The Portability Problem – The solution to “I’m always traveling and can never get to the piano” & “I don't own a piano therefore I cannot learn piano”
It’s unrealistic to think every time we travel we lug our 88 weighed key Yamaha P-70 around so we can theoretically get some (unproductive) practice time in our hotel room in a weekend chock full of activity. Yet there is that itch; that burning desire that calls to us every time we pass that hotel lobby piano that is quickly stifled by the hotel manager’s judgmental gaze. We calmly walk into our hotel room and slowly sink into the bed cushions of depression. Okay maybe I took it a little far with that last sentence however you know that this rings true if you’ve ever traveled and simultaneously yearned to play piano. It seems that, sometimes, when we are abroad our desire to play is increased in a way that it wasn’t when we were home. Even more unfortunate is when we have no direct access to a piano yet there seems to be no places where we can practice so we resign ourselves to never learning how to play. My hope is that in reading this you will learn the framework necessary to have a positive experience when practicing abroad and at home and that you will learn of some places right in your community that offer you opportunities to practice on a regular basis.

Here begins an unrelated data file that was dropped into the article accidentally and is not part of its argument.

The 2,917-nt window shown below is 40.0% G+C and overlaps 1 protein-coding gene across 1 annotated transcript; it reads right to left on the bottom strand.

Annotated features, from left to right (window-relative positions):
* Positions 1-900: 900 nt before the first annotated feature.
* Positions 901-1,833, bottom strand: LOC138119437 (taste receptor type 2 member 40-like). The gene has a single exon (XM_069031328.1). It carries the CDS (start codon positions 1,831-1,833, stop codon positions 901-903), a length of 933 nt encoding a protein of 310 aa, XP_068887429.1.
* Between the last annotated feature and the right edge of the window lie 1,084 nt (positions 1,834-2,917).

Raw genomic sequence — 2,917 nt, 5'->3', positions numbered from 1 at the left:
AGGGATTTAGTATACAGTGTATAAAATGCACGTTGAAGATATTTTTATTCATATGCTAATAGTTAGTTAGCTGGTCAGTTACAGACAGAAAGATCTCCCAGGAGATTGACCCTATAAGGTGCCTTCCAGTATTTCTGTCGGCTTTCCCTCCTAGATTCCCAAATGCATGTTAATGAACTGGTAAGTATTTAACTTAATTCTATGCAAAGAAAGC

HAVE YOUR FUN PRACTICE ABROAD AND LEAVE YOUR SERIOUS PRACTICE AT HOME